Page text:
Poachers fail to raise Hs1m bond
FOUR suspected poachers who killed a rhino a month ago have been given a Sh1 million bond each by a Nanyuki court. Saimoti Kiloris, Misia Kaunga, Tumbesi Lengei and Kisia Shuel were ordered to remit the sureties at the court by senior resident magistrate Bethwel Kimtai.
The four are charged that on April 4 this year, they killed a rhino at Il-Ng’wesi ranch in Laikipia County with intent to steal the trophy, an offense which they had earlier denied before Chief Magistrate Jesse Nyaga.
The rhino, nicknamed Omni was the only black rhino at Il’Ng’wesi ranch, which is managed by the local community.The rhino was donated to the community by the government through Lewa Downs Conservancy in 2002.
Early last week, the suspects appeared for a mention of their case, where they pleaded to be released on bail, but the prosecution, led by Job Kaiga opposed, claiming police were not through with investigation, and that they intended to prefer more charges against the four.
By the time of going to press, none of the suspects had managed to raise the money and they were still locked at Nanyuki G.K Prison. This could probably be the highest bond terms granted to poaching suspects in the history of Kenya, especially those charged under the penal code and the existing Wildlife Act.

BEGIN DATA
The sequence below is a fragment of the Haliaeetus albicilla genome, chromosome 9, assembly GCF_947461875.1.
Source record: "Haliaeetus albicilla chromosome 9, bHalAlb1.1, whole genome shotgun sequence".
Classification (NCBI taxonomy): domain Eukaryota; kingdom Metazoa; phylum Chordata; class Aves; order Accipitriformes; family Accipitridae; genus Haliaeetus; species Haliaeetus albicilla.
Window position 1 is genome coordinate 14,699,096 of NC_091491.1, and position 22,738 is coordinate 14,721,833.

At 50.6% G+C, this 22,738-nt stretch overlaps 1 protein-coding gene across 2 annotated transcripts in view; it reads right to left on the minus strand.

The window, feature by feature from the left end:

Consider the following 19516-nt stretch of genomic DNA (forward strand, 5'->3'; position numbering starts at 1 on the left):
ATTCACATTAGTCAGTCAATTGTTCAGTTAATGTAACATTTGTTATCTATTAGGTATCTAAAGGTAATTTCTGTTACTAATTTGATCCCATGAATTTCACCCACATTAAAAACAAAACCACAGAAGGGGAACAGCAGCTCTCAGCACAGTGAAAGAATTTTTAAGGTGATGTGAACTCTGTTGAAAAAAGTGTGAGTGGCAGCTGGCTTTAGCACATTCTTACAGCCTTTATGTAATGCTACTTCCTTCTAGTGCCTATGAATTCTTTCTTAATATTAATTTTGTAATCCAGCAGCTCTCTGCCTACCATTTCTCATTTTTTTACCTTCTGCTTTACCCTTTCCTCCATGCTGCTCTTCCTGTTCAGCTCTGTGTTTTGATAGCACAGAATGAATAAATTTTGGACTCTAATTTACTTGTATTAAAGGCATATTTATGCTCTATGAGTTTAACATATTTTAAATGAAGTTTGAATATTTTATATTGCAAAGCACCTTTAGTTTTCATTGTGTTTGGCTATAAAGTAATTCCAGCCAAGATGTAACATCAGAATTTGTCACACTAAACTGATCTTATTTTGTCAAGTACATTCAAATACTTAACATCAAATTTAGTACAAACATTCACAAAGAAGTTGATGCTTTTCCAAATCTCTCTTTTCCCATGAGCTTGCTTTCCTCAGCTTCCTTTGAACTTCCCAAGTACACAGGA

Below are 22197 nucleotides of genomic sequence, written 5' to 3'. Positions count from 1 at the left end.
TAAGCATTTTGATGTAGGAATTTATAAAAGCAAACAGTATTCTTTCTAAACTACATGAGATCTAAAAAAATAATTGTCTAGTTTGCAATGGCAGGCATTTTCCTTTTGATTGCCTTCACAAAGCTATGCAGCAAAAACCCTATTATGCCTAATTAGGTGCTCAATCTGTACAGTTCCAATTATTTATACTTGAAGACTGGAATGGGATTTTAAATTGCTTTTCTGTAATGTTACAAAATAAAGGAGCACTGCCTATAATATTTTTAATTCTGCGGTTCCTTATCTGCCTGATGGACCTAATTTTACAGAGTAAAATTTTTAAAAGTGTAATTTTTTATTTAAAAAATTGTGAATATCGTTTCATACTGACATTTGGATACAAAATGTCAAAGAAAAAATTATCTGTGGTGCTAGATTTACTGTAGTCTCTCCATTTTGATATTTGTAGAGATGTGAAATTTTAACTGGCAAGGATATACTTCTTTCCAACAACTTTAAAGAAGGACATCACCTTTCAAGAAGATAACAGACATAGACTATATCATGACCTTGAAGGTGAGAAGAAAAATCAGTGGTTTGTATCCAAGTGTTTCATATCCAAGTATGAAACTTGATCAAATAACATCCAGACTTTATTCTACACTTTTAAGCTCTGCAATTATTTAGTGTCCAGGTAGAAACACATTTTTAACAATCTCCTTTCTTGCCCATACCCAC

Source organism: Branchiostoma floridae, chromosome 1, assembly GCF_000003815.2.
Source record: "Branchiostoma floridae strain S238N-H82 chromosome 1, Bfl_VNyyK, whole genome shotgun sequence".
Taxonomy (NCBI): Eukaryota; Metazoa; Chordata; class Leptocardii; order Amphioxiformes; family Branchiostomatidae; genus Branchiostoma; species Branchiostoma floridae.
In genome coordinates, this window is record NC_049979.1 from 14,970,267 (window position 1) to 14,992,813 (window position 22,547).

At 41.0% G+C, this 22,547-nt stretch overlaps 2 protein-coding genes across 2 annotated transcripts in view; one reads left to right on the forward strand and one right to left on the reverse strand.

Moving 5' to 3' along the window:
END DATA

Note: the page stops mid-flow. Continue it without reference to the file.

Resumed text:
The new terms comes at a time when conservationists have been blaming the government and parliament of delay in tabling the Wildlife Bill, which is believed to propose punitive measures against criminals engaging in poaching and other wildlife related crimes.
“While we are extremely saddened by the death of Omni at the hands of poachers, we are pleased to announce that since we released the information, the magistrate in Kenya has set the highest ever bail in respect of wildlife crime in the country for the four culprits," communications manager at Ol’Pejeta Conservancy in Laikipia, Elodie Sampere, said in a statement.
“This is an encouraging sign that the Kenya government is taking poaching crimes seriously. We hope this judgment will set a precedent and become a serious deterrent against poachers,” he said..